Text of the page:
OR Field Faculty Member Jon Kleinberg Elected to the National Academy of Engineering
On February 8, 2008, the National Academy of Engineering (NAE) announced that Professor Jon Kleinberg has been elected as a member. Professor Kleinberg is on the faculty of Computer Science as well as the graduate Field of Operations Research at Cornell.
|photo courtesy of the MacArthur Foundation|
According to the NAE press release, "Academy membership honors those who have made outstanding contributions to engineering research, practice, or education....and to the pioneering of new and developing fields of technology, making major advancements in traditional fields of engineering, or developing/implementing innovative approaches to engineering education." Kleinberg joins Field of Operations Research NAE members Jacob Gould Schurman Professor of Computer Science Eva Tardos, and Professor Emeritus William Maxwell, who was the Andrew Schultz Jr. Professor of Industrial Engineering.
On his web site, Kleinberg describes his research as "centered around issues at the interface of networks and information, with an emphasis on the social and information networks that underpin the Web and other on-line media."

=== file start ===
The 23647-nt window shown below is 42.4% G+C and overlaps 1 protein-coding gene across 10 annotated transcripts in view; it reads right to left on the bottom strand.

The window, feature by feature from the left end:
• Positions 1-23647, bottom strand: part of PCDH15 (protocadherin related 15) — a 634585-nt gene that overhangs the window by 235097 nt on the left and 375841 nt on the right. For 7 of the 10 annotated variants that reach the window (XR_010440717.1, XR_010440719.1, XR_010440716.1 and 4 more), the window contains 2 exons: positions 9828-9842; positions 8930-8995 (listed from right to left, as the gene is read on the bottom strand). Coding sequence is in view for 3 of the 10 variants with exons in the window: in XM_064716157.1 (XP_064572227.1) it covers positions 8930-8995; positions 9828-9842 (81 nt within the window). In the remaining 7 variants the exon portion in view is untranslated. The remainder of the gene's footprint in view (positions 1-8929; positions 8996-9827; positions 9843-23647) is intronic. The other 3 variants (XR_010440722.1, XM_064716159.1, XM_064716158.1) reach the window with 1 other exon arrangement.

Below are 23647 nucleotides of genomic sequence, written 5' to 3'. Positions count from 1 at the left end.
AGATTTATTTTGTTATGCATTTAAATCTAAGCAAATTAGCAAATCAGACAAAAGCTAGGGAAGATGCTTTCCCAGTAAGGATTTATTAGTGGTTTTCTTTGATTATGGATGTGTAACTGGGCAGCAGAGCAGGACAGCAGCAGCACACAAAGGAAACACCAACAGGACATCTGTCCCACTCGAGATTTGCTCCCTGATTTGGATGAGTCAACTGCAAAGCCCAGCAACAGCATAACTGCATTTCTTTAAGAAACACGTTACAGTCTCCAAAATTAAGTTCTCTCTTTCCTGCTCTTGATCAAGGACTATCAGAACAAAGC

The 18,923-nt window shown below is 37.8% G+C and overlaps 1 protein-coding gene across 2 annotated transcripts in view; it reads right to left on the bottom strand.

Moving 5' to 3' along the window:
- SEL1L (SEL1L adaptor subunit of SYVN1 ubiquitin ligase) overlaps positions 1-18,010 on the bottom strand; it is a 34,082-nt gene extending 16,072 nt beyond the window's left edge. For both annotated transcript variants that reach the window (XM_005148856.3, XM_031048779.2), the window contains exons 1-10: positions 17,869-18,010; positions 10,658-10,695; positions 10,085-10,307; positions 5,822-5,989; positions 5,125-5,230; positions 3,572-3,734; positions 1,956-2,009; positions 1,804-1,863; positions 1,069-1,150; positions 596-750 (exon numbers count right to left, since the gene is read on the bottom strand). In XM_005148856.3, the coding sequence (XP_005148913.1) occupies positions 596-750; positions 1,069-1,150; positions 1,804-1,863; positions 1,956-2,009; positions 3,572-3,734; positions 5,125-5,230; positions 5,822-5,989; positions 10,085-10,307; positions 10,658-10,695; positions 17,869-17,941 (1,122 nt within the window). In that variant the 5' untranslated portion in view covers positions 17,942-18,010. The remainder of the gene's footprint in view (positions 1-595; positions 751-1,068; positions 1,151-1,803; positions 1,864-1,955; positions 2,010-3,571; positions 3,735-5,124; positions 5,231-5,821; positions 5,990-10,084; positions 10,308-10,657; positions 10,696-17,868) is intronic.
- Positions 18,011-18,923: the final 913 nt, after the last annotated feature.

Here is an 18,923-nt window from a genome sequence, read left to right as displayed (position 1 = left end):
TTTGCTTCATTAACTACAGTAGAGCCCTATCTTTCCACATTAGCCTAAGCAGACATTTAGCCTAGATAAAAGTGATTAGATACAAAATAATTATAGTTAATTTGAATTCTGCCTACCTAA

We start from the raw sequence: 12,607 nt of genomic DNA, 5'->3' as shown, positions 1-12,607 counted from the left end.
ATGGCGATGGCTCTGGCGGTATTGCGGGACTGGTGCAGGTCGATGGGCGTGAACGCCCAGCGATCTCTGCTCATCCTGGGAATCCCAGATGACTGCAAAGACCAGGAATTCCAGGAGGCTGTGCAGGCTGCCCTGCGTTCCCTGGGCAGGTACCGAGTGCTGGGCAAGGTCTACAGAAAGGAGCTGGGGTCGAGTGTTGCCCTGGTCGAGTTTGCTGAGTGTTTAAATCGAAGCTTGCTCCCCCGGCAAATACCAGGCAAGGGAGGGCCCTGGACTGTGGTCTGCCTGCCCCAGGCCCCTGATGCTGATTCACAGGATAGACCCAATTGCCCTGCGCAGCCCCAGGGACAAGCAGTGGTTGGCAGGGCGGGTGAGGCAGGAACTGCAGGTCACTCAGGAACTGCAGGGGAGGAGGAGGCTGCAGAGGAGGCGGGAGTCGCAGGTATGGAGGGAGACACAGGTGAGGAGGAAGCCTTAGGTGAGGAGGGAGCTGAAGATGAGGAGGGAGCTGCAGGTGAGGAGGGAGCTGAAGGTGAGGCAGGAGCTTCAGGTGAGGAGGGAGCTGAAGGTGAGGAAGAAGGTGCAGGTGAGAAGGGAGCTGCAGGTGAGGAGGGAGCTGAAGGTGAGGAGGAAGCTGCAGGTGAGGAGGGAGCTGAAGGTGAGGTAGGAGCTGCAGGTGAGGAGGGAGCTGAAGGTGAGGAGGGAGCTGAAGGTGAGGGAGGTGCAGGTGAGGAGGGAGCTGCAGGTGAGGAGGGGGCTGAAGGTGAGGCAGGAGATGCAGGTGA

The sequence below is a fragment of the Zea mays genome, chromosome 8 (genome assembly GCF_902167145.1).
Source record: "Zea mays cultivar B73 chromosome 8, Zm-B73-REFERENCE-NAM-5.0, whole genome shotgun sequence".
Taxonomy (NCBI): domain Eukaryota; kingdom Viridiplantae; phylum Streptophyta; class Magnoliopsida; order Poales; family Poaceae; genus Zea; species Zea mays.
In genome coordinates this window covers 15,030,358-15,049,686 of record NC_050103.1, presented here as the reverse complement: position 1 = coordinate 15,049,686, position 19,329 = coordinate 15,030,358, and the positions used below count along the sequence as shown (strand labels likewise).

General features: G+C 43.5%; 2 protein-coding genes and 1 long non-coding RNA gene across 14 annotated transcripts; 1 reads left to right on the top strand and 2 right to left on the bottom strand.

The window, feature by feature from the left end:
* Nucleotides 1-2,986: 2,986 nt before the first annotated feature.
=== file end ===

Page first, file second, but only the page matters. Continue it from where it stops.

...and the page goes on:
One of the areas in which his contributions are best known derives from the so-called "Small World" theory popularly characterized by the play and film title "Six Degrees of Separation," Another is in his contribution to web searching: "his work on hubs and authorities is cited alongside [Google's] PageRank as seminal to the current state of web search" according to John Battelle, author of "The Search: How Google and Its Rivals Rewrote the Rules of Business and Transformed Our Culture." In addition to his work on these topics, Kleinberg has authored or co-authored more than 100 papers on such topics as network structured markets, data mining, network routing, protein folding, and the sociology of the web.
In 2005, Kleinberg was named a MacArthur Fellow. Like NAE membership, recipients do not apply for a MacArthur Fellowship; rather, each year the foundation announces 25 $500,000 Fellowship winners coming from wide-ranging fields including humanities and the arts, health, engineering, and science, often to the surprise of the recipients.
In addition to graduate courses relating to his research Kleinberg has developed, with Professor David Easley, a popular undergraduate course entitled "Networks", the course notes for which are a "textbook in progress" according to Kleinberg. Kleinberg is also the coauthor with Professor Tardos of a new textbook on Algorithm Design that grew out of an undergraduate algorithms course that they taught together.
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